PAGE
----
A Farm of Our Own
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- title - a farm of our own: a spiritual journey running a smallholding
- author - graham r irwin
- publisher - cityscape books
- isbn - 9780953333103 (isbn-10: 0953333108)
- price - £9.95
- publication date - 20 october 1998
- other data - paperback ~ 160pp ~ 198x129mm ~ 1 illus.
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A Farm Of Our Own is available direct from the publisher.
Also available for the Kindle ebook reader.
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Read a sample chapter before you buy.
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For everyone, whether they realise it or not, life is a journey. It is often not until the end of a particular episode, when we look back, that we begin to see where that episode has taken us in our life’s journey. That, at least, is the premise of this book.
This book describes a ten-year adventure in the life of the author and his then partner - an account of running a small farm as a hobby in rural England. It is an honest, intimate, light-hearted and often amusing tale.
The work is about 43,000 words in length, and comprises 10 chapters - entitled: A Farm of Our Own, Village Gossip, Goats, Sheep, Poultry, Cattle, Bees, Produce, Trials & Tribulations and Round Up. It has a preface written by award-winning journalist, writing tutor and former mayor of Prestatyn, north Wales, Ken Ashton.
Although, by its nature, it is an autobiographical account of running a farm, the book is not strictly an autobiography. It is a story of the farm and its inhabitants - predominantly those of the non-human kind, but also the human inhabitants, neighbours and visitors. The story brings out the character of each of its participants, demonstrating that animals exude many of the characteristics we often consider the prerogative of humans.
It is a sharing of human experiences. It is about hopes and dreams - often realised, sometimes shattered. It is about joy and sadness. Above all it is a story about life - and death. The writing has a light-hearted and informal style with an infectious approach. It includes many anecdotes, with several humorous occasions, a number of sad occurrences, and some intriguing situations. The storyline is a complex tale based on a "real-life" adventure, set against a compelling backdrop.
Recognising that many people dream of "getting away from it all" or of living the "good life", the book is intended to appeal to both the country lover and city dweller alike. The book unravels some of the mysteries of farming and country life. It shows how the author came to terms with many unfamiliar circumstances in the country. For the country dweller there are several personalities they may recognise, and episodes to which they are likely to relate. Whatever the readership, hopefully they will feel involved and be able to laugh, sympathise, and be angry at - and with - the author.
In the final chapter it becomes apparent that the "good life," caring for animals, and learning from the varied and rich experiences gained during this ten-year episode was part of a life-journey for the author. This chapter relates some of the lessons learned during this episode. The author refers to these as spiritual realisations. Others may simply see it as a philosophy of life.
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"This is an exceptionally well written book which communicates some very important messages in a happy and humorous way." Permaculture Magazine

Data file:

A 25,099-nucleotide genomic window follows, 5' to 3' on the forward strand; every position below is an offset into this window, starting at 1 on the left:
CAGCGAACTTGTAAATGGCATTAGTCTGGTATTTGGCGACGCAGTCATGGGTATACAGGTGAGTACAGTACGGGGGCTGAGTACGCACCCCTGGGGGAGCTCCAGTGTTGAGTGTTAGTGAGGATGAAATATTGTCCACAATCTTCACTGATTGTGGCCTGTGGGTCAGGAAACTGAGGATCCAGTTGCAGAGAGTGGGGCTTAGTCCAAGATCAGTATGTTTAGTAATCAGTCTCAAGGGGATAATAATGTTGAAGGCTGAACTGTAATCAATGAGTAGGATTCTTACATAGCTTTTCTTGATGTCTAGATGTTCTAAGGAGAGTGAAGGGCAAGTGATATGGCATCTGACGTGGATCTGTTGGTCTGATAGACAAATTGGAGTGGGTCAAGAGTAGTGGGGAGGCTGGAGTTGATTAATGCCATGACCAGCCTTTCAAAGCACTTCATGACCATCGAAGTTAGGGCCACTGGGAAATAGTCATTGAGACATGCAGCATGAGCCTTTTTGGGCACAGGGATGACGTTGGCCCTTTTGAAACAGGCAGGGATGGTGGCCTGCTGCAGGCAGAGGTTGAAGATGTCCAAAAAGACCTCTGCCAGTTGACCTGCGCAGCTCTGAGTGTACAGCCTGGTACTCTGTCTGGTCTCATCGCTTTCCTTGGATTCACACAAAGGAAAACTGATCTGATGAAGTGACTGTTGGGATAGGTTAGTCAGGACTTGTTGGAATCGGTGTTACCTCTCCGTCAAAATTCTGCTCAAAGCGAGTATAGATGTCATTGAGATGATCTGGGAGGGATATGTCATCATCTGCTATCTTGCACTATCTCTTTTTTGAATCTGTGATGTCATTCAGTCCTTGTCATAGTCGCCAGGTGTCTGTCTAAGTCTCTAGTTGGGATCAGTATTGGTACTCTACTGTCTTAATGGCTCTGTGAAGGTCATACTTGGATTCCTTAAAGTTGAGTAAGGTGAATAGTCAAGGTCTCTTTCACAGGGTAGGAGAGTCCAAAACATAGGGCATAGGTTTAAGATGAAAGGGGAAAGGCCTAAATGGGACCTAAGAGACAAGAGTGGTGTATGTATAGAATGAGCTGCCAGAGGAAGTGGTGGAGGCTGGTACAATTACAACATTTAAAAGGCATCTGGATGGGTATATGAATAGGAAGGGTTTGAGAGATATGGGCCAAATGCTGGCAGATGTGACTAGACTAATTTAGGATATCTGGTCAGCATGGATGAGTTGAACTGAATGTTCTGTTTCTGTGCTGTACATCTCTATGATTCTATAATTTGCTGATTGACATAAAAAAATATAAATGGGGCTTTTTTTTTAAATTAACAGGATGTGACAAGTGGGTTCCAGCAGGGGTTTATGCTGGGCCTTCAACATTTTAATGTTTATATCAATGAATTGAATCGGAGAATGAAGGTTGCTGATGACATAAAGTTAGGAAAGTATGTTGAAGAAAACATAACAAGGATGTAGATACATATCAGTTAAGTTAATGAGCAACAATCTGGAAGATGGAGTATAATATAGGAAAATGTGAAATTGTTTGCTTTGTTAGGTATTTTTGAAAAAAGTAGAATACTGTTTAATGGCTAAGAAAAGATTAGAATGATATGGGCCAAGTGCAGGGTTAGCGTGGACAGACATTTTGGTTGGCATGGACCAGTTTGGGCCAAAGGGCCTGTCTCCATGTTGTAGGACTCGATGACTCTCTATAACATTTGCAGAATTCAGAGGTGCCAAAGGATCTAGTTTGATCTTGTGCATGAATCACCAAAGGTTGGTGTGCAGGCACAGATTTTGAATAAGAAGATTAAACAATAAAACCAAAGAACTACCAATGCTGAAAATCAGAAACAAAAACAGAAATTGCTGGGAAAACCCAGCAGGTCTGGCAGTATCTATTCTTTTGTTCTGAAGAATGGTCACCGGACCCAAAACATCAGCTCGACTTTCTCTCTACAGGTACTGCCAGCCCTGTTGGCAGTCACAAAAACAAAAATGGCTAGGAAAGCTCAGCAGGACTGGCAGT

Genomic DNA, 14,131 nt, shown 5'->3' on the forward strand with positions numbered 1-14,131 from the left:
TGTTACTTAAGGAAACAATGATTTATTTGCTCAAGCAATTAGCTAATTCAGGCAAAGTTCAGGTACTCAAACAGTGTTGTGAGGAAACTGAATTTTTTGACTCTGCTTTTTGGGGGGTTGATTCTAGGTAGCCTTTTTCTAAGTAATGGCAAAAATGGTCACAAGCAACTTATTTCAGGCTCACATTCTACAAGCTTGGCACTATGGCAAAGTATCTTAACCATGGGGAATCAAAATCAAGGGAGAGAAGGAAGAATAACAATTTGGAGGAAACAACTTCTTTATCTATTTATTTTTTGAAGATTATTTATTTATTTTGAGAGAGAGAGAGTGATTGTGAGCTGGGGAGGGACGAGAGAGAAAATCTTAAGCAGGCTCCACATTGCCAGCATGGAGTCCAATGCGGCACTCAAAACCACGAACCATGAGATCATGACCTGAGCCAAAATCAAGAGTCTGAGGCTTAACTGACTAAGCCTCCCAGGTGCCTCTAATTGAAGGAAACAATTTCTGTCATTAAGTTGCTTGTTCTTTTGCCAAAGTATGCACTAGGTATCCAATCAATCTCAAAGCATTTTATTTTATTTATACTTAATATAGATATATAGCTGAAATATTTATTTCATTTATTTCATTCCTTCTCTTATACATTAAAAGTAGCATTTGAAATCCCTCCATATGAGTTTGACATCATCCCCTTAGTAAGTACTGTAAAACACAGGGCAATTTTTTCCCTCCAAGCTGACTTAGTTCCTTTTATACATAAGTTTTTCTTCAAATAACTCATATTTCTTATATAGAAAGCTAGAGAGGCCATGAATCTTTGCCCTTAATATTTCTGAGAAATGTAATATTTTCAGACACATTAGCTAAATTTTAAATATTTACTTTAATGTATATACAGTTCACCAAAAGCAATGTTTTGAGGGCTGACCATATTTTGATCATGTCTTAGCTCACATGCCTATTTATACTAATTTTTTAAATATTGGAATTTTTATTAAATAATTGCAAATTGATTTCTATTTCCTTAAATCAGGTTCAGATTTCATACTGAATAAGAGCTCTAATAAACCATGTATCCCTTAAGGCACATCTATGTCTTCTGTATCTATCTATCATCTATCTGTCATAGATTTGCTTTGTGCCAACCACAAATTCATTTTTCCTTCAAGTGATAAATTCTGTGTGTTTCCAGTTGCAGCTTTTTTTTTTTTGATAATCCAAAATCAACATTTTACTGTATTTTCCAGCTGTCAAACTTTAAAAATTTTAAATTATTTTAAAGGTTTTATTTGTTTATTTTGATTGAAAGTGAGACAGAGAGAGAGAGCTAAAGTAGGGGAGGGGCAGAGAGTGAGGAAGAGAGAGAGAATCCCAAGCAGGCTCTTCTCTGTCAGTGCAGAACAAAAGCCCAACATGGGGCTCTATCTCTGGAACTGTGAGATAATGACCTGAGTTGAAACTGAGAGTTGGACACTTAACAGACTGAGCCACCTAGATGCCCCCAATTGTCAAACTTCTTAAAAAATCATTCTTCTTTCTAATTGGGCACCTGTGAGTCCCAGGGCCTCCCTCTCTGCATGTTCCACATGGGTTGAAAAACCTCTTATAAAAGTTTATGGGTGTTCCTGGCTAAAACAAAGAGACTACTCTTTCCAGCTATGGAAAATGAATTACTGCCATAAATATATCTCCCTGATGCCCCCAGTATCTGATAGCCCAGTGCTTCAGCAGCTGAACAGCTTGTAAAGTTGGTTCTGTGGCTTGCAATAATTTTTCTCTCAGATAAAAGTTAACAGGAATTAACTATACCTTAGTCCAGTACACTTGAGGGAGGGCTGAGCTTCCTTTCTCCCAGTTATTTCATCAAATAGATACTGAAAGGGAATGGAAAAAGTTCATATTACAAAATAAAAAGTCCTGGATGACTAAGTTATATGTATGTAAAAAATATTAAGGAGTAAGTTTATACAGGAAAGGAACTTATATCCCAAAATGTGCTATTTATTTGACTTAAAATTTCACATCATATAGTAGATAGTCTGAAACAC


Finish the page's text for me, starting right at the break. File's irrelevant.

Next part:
"There is a lot to enjoy in this book from the customs of country living to working with animals and caring for sheep and goats. It is a strange tale that brings together a deep felt spirituality with the real life experience of living life off the land, at the same time it shares with us the personal struggles of attempting to live in a new way. Irwin is a great writer who is not only able to tell a great story but communicates lessons about life in an easy to read, humorous and enjoyable manner." Living Traditions
"A quirky, anecdotal account of two ‘townies’ (meaning from London) trying to become smallhold farmers in the countryside. While not Herriot, Mr. Irwin captures the reader’s interest as he and his partner, Rosemarie, struggle through the various trials and tribulations of coping with livestock and the elements--sometimes with tragic outcomes, sometimes with comical ones. The subtle way he contrasts the behavior of country folk with city people adds another dimension. I thoroughly enjoyed his account and learned a few esoteric facts about goats and sheep as well... The author calls his true and well-told story a spiritual journey running a smallholding. It proves to be a fascinating account of the ups and downs of rural living and how deeply this affected the two people involved." Jane Toombs, Scribes World
"In the book, the animals of his smallholding become a cast of worthies in a special miracle play that reminds us how much we may be missing in a world of Internet connections, impersonal highways, fast food take-out, power lunches, and the daily quest for the dollar. A second important cast are the neighbors and friends who sometimes add--sometimes subtract--from the serenity of life, but they also prompt a memory of the days when being a good neighbor meant more than just minding your own business. I’d recommend this book to everyone, not just those who have contemplated chucking it all to live ‘the good life.’ The dual messages of coping with and learning from the crises and opportunities life presents are valuable for everyone, not just those who want to escape from the stresses of modern city life." Kendall Hanson, Murray, UT, USA